reducing the importance of any one of the conflicting elements.
ARTWORK ON COGNITIVE DISSONANCE BY NANCY POCHIS BANK
Leon Festinger coined the term Cognitive Dissonance in his book When Prophecy Fails.
It said that their reality clashed with their belief in an impending apocalypse. The book
revolved around the followers of a UFO cult at crossroads. Later Festinger wrote
another book called "A Theory of Cognitive Dissonance" that was based exclusively on
Cognitive dissonance has become one of the most influential and extensively studied
theories in social psychology in today’s world.
Cognitions or beliefs are said to be of three main types. Cognitions are said to be either
consonant, dissonant or irrelevant.
Two cognitions are consonant if one fits with or logically follows from the other.
Cognitions are said to be dissonant if one of them follows from the opposite of another.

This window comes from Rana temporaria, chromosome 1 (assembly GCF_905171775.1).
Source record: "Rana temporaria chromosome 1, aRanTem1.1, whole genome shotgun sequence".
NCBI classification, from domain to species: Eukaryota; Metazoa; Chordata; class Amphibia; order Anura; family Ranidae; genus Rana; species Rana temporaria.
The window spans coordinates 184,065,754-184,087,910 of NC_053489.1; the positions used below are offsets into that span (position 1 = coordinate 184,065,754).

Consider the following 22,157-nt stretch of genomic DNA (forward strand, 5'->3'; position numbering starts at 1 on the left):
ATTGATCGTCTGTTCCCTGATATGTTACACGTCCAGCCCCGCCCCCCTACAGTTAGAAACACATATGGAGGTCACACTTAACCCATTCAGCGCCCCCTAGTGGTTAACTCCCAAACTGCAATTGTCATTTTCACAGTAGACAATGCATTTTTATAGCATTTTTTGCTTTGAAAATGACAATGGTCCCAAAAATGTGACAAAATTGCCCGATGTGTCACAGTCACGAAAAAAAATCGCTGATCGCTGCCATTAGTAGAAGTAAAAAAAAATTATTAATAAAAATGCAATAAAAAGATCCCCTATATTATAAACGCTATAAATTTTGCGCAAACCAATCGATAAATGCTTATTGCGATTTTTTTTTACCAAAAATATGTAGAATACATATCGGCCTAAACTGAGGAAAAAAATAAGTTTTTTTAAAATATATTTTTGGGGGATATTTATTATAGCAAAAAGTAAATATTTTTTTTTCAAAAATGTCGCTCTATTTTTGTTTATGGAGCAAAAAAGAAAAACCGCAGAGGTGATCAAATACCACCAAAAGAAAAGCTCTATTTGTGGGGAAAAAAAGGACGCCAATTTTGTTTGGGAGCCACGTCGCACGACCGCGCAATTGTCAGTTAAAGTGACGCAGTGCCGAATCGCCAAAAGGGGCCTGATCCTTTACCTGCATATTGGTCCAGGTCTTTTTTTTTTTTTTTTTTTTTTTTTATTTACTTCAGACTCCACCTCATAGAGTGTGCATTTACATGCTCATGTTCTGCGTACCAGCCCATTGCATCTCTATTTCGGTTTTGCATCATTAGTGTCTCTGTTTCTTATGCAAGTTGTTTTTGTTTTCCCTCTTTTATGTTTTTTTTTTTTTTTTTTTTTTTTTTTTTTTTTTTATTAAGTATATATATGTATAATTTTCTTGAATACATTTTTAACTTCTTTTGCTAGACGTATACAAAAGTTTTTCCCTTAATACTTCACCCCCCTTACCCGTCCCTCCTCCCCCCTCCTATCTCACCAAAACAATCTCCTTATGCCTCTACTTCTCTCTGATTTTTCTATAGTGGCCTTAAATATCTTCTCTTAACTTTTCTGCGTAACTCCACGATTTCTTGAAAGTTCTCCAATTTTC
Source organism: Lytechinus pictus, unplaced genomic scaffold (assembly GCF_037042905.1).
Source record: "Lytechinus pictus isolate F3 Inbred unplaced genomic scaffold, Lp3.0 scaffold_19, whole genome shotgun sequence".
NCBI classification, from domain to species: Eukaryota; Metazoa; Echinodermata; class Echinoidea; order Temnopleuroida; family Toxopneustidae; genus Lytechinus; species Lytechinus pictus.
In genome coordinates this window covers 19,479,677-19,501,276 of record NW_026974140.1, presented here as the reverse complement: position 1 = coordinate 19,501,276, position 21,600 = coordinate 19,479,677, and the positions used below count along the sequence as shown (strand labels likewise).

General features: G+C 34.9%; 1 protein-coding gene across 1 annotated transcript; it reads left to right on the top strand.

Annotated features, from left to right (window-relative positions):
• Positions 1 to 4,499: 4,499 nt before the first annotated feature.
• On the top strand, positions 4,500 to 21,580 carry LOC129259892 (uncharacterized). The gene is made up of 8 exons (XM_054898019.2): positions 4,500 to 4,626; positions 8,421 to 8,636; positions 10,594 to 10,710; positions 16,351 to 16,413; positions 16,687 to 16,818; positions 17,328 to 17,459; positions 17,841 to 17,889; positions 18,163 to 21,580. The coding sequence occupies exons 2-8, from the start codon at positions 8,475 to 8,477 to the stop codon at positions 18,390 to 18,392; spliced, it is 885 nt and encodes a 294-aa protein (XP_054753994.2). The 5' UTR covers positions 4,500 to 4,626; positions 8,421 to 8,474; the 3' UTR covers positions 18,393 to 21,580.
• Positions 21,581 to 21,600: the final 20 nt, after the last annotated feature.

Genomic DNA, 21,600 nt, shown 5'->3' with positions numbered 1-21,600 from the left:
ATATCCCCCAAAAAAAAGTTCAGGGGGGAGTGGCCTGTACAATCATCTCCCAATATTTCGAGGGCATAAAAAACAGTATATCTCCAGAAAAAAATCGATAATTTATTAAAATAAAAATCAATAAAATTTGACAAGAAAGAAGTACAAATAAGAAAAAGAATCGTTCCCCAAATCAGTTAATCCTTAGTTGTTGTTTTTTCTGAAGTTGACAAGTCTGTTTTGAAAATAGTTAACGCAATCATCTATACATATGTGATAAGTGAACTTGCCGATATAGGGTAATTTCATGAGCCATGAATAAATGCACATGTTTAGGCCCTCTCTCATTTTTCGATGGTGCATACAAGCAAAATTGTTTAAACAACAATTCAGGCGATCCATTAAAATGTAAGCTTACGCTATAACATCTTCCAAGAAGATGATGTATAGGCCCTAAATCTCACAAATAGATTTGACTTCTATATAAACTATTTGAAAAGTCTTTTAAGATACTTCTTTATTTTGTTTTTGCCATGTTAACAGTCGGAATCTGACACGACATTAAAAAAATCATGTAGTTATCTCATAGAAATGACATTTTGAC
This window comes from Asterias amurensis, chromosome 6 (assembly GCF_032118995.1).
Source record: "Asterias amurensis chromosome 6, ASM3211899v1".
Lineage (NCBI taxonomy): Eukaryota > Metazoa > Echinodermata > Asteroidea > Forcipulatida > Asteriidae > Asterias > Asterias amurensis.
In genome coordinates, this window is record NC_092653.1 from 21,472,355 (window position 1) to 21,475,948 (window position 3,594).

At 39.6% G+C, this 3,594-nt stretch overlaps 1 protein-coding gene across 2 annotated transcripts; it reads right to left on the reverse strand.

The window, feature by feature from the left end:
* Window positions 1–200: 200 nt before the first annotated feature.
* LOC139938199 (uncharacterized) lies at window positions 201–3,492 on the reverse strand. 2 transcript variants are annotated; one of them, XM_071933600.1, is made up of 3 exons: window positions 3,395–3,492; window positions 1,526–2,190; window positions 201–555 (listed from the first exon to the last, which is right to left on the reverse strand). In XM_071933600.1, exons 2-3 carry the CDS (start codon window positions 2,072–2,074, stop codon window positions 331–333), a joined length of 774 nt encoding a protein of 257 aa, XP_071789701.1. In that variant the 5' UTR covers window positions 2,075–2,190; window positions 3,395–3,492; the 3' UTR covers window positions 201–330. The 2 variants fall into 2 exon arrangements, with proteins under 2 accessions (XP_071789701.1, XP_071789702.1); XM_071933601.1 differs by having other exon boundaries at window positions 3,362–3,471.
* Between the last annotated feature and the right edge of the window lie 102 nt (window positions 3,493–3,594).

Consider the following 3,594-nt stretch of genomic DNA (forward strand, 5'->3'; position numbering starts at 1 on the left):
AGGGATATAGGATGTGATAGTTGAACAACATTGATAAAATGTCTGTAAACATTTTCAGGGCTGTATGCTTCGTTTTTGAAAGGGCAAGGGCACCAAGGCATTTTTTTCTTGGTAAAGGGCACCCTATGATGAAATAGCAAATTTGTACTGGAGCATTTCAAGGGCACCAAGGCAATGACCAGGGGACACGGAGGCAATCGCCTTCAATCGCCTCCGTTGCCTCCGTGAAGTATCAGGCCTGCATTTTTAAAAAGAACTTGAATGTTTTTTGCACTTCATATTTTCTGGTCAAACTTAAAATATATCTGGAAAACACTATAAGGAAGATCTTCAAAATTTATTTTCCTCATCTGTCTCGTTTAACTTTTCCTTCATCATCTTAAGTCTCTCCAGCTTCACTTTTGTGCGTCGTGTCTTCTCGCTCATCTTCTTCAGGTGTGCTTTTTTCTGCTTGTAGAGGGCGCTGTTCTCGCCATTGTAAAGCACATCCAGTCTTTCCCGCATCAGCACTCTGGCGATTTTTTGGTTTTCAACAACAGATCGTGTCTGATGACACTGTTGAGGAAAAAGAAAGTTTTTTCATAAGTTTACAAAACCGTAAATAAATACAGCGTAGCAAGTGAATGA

They are irrelevant when they are unrelated to each other.
If dissonance is experienced as an unpleasant discomfort, the individual is motivated to
reduce it. Now that the factors that affect the strength of this discomfort have been
identified, it should be possible to predict the ways to reduce it:
If two beliefs are conflicting, we can simply change one to make it consistent
with the other. Or we can change each cognition to follow the direction of the
If two cognitions cause a certain magnitude of dissonance, that magnitude
can be reduced by adding one or more consonant cognitions to it.